Friday, April 14, 2006

The Box
Spring CSA - Week 2


Of course I wrote this too late for those preparing Passover sedars, but for all you still cooking Easter dinners, stop. Consider your menus. Are they filled with dishes falsely associated with spring. Beyond, Easter, are you inspired by things like this? Have you shopped for asparagus, fava beans, strawberries, new potatoes. If not, please stop. Don't eat that stuff. Look what you could be eating.

The box this week: even more of these oil well drill sized carrots, and don't believe anyone who says big carrots have to be bad, these are amazingly sweet and delicious; tiny chard so tender you could eat it raw; a bag of mixed lettuces called mesculun; golf ball sized beets, with greens that can make another dish; and a full head of romaine lettuce. There was also a big supply of fresh thyme that went almost immediately into our spring lamb. It is enough for great meals.

We used some of last week's carrots in the pressure cooker with corned beef and a few more in this week's Grandma tzimmes. The broccoli raab got braised with garlic and then added to whole wheat pasta for a satisfying vegetarian meal. The sprouts, alas went mushy before we could figure out a use. Last week's kale awaits.

Listen, I am not perfect. We snagged some sweet potatoes for the tzimmes. We needed something green for our sedar. I convinced my wife that we could not get asparagus, but we still got broccoli. Still, people can try. We tracked down local, keeper potatoes at Caputo's, both for the tzimes and as a garnish with the lamb. We still draw from our store of onions. Not entirely devout, we still put meals on our table focused on local foods. You can too.

Thursday, April 13, 2006

Eat Local (and seasonal)
Gourmet Edition

On Saturday, my family and I, along with a few tagging along kidz, had the pleasure of seeing the Shorter Shakespeare Macbeth production at Navy Pier. Surely, I went along not just for the stop afterward to Fox & Obel but for the cult-cha, but the show was surprisingly good. Not that different from an episode of this year's Soprano's (really!). Still, I always like any excuse to visit F&O.

I especially like the ample commitment the place shows to local and seasonal products. Perhaps, it is all for show, but sometimes you have to appreciate your partners regardless of their motivation. Local was most on display in the dairy case with Country Cottage eggs and Traders Point Creamery products (with samples!) amongst the offerings. There is also a commitment to carrying local cheeses (which is not that hard given the quality of items like Pleasant Ridge from Upland). What most impressed me, however was the spring lamb from a farm in Illinois (darn, forgot the name!).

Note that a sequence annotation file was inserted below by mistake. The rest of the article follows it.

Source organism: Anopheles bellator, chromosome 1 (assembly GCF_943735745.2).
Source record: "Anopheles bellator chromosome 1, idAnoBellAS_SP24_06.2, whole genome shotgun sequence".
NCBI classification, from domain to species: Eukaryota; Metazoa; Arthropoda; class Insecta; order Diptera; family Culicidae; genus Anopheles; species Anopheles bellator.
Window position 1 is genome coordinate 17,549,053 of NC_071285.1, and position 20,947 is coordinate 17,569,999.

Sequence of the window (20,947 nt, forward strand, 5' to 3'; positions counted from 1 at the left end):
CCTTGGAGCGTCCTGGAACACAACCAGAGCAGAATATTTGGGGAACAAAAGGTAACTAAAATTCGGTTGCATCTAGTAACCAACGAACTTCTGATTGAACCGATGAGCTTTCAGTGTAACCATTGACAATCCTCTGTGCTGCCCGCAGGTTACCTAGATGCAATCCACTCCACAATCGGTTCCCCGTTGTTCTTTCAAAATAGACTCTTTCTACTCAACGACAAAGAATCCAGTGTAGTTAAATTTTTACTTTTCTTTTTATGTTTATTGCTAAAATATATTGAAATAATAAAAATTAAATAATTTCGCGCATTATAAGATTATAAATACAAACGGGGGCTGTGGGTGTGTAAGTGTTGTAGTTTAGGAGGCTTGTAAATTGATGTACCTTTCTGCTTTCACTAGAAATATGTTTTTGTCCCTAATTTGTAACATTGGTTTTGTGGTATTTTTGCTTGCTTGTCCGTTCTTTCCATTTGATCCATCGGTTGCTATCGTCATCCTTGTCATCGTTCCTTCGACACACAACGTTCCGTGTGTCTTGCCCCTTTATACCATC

Real spring lamb. Something you read about WAY more often in Italian cooks (e.g., Silver Spoon) than ever seen in a local market. Aside from runs of king salmon, it seems we as an eating public have been entirely weaned of the notion that protein should be seasonal. Yet, here it is, a once a year treat. Lamb that by its very nature will be different in a few more weeks. F&O displays it against standard Colorado,all year round lamb, and you can vividly see the difference. The spring lamb, which, beating heart, beating heart, is also local, is smaller (a whole leg looks like it would barely feed 8) and pink like the color of veal. I will not know what it tastes like until tonight. I am eager.

I hassled the F&O meat counter a bit about meat. I like that they carry media approved Bill Curtis grass-fed Tall Grass meat, but I pine for them to carry local meats from the likes of the Wettsteins or Rissman or Roseland (stuff out there at the Green City Market). We both know, however, that the local providers cannot ensure steady supplies of fresh meat--infrequent slaughter schedules. Still, if we can enjoy the yearly treat of spring lamb, maybe we can get used to the idea of yearly beef. No?

[Note, I began this post on Monday, but it's been a too hectic week. I apologize to anyone who would have shopped spring lamb at Fox & Obel for their Seder. You still have a few days, however to Easter.]
The Phil Vettel Game (?)
Actually, I have pretty much walked away from the Phil Vettel game, losing to often these days. I mean the revamped, mostly food oriented At Play section in the CTrib, is more than acceptable, and Phil dishes out a lot of the copy. Now, the Cheap Eats reviews...

What bugs me is this:
But dominating the place are blackboards with daily fish specials. Owner Glenn Fahlstrom, who has an extensive background in seafood as a chef and an original owner of Davis Street Fishmarket, wants to combine quality seafood with a diner menu. But as most seafood options are more than our Cheap Eats limit, we'll stick to the main menu, where most things are under $13.

Anyone see a problem? Especially as Phil's not touching this place?

Tuesday, April 11, 2006

Scratch That
More Time Life Foods of the World

With spring cleaning, another book appears
American Cooking
The Best Reporter in America

Murray Waas

Monday, April 10, 2006

Time Life Foods of the World - Update

I mentioned here, my collection of Time Life Foods of the World books. Since that post I found out that I have Middle Eastern Cooking; American Cooking : The Melting Pot, and I have two versions of Cooking of China. I will trade the later for any of the following:

African Cooking
American Cooking
American Cooking : Creole and Acadian
American Cooking : The Great West
American Cooking : New England
American Cooking : The Northwest
American Cooking : Southern Style
Classic French Cooking
Cooking of Germany
Cooking of India
Pacific-Southeast Asian Cooking
Russian Cooking
Cooking of Spain and Portugal